Luxury apartments are not the answer to UTSA’s housing woes

It’s hard to throw a stone around UTSA without hitting some kind of construction zone. The area surrounding UTSA’s Main Campus is undergoing a makeover, and luxury apartments are popping up left and right. But as UTSA’s student population stabilizes and traditional college students become more common, developers will need to turn their eyes to aver- age students and start building a diverse college community.

The Luxx, Tetro and Prado Student Living will all open their doors to students in the fall, adding three luxury communities to the patchwork of apartments around UTSA. All three will undoubtedly bring unique experiences that could not be found in and around UTSA just a year or two ago, but they will do very little to bring the UTSA community together, and they will all cater to a niche of students that prefer and can afford that particular lifestyle.

While new apartments are being constructed around cam- pus, many existing apartments remain vacant. Even University Oaks, an on-campus dorm, and the Outpost just across the street are not enticing enough to students to keep their rooms occupied. UTSA’s student population has dropped for the first time in recent memory, and combined with the exist- ing apartment shortage the addition of luxury apartments seems absurd.

One of the consequences of large apartment complexes — essentially the only hous- ing option within a reasonable distance from UTSA — is that they create a smaller commu- nity at the expense of neighbor- hood diversity. By design, many apartment complexes offer

community centers and amenities to their residents, but not to anyone else. Choosing to live near campus should mean liv- ing in a college neighborhood, not just a college apartment complex.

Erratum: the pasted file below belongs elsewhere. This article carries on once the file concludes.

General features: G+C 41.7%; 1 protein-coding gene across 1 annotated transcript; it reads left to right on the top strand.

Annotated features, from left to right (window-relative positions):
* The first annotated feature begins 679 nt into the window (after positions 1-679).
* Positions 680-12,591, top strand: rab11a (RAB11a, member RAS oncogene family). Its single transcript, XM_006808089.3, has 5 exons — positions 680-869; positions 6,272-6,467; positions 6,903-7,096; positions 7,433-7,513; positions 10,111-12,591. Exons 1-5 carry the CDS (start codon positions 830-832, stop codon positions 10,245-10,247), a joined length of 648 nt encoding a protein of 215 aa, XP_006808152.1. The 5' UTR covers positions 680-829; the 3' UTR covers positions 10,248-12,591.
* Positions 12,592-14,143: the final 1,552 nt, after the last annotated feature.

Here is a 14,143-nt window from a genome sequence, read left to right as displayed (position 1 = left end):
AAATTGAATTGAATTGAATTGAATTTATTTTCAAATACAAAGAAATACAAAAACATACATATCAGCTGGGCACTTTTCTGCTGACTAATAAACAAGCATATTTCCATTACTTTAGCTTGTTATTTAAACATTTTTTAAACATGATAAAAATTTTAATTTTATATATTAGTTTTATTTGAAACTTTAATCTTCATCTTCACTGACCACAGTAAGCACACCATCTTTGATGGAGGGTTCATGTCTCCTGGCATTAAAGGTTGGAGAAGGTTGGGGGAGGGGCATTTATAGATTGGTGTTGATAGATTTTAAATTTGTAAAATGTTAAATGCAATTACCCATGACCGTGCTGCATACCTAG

Although many of these apartment complexes are close to campus, they still rely on shuttles to get their residents to and from campus. Obviously UTSA has a parking problem that isn’t going away soon, but there remain very few options for students who want to go anywhere but to and from cam- pus. The UTSA neighborhood is essentially bare in terms of coffee shops, bars, restaurants and entertainment. There are far fewer houses and duplexes to rent around UTSA than there are empty rooms in the apartments around campus, a clear sign that the apartment lifestyle is not what every student wants. Building a vibrant college

community around UTSA should not just mean more large apartment complexes. These cater to a specific brand of student, and there are many more students who would prefer to live in a house or rent a duplex. A recent poll conducted by UTSA found that over 70 percent of students drive more than five miles to get to cam- pus, but enhancing the college lifestyle of the neighborhood could significantly reduce that number.

The city administration needs to change zoning for the area from multiple-family residential to single-family residential and retail in order to address the housing and living situation around UTSA. A surplus of apartment complexes and a shortage of other rental properties is a clear sign that apartment living is not for everybody, and a lack of afford- able options likely drives many students away as well. Improv- ing the neighborhood by making it more walkable would also reduce the need for cars and shuttles, and adding more college-friendly stores and shops would entice students to move closer to campus.

The neighborhood around UTSA has a housing problem, and as the university shifts away from a commuter school, developers need to respond to the change. While luxury apartments may be a piece to the puzzle that will soon make up the UTSA neighborhood, the final product must be a diverse mix that includes more afford- able options and more retail space.